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JBS Growth Could Carry It To Top In USA

If the truck that hit you turned into a 100-car freight train before you could get it into court, would that be a good thing?

The youngsters who were infected with E. coli O157:H7 after eating meat produced at the JBS Swift & Co. Greeley Beef Plant might be wondering about changes going on in the U.S. meat industry.  So might their parents.

JBS USA, which has owned Swift for only two years, is a driving force behind concentration in the meat industry.

As it stands now, JBS is No. 3 in beef and pork in the United States; and is making a move to be No. 2 in poultry with a $800 million cash investment in Texas-based Pilgrim’s Pride.  For the money, Pilgrim’s Pride will give JBS 64 percent of its stock as the reorganized company emerges from bankruptcy.

Pilgrim’s Pride filed for Chapter 11 protection under the Bankruptcy Act last December when high feed prices, a poultry glut, and heavy debt load forced its hand.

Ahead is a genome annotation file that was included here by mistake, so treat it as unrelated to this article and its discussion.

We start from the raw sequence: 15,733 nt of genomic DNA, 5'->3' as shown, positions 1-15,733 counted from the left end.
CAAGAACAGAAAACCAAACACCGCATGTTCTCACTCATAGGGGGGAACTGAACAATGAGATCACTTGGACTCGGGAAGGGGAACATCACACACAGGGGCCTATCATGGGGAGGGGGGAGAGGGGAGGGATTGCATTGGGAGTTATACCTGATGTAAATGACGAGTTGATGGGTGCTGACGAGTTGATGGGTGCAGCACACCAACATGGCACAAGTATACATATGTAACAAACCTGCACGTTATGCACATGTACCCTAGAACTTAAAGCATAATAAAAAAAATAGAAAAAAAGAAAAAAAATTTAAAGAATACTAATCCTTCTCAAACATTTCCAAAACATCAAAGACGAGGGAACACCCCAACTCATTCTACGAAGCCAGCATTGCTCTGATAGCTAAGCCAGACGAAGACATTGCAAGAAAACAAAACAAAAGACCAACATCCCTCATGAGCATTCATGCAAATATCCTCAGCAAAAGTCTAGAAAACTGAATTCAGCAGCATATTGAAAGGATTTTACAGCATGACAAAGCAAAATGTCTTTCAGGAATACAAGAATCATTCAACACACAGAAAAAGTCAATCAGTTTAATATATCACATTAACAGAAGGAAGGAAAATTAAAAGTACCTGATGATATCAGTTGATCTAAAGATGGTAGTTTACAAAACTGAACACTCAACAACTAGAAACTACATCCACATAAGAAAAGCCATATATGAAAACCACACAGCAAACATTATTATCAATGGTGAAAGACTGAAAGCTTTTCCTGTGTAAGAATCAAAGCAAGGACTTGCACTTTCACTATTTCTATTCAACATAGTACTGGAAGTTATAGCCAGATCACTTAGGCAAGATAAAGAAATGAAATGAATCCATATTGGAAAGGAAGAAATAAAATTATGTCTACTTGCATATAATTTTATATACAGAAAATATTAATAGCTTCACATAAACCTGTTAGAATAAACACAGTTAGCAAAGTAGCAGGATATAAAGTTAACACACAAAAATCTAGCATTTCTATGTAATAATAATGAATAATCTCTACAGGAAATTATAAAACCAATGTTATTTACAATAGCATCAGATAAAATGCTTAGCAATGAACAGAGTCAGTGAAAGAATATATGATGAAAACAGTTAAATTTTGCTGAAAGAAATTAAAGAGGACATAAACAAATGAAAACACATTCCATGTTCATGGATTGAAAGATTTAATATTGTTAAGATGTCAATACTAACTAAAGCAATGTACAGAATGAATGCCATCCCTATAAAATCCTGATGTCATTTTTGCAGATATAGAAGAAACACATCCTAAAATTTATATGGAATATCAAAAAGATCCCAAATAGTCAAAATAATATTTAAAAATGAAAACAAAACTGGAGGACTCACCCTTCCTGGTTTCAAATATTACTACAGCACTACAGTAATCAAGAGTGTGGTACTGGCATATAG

Its transaction with JBS has “an enterprise value” of $2.8 billion, according to Pilgrim’s.  The nation’s No. 2 poultry processor will now pay creditors in full, and be out of bankruptcy before the end of 2009.

When beef, pork, and poultry are combined, Tyson Foods is America’s No. 1 meat company.  But with its purchase of a majority of Pilgrim’s stock, JBS USA will be close behind as No.2.

JBS growth through acquisition is nothing new.  When it bought Swift & Co. in 2007, it paid $225 million in cash and assumed a debt load estimated at more than $1 billion.  Last year, it acquired processor Smithfield Beef from Smithfield Foods for $565 million.

Bertin, another Brazilian beef company, last week merged into JBS S.A., further strengthening the world’s largest beef producer and making it highly unlikely that the Pilgrim’s acquisition will be its last.

The JBS Greeley Beef Plant last June recalled 421,280 pounds of beef products for contamination with E. coli O157:H7.  The tainted meat is blamed for infecting at least 23 people in nine states.

Victims in Colorado, Wisconsin, and Washington State have filed personal injury lawsuits against the growing meat giant.

© Food Safety News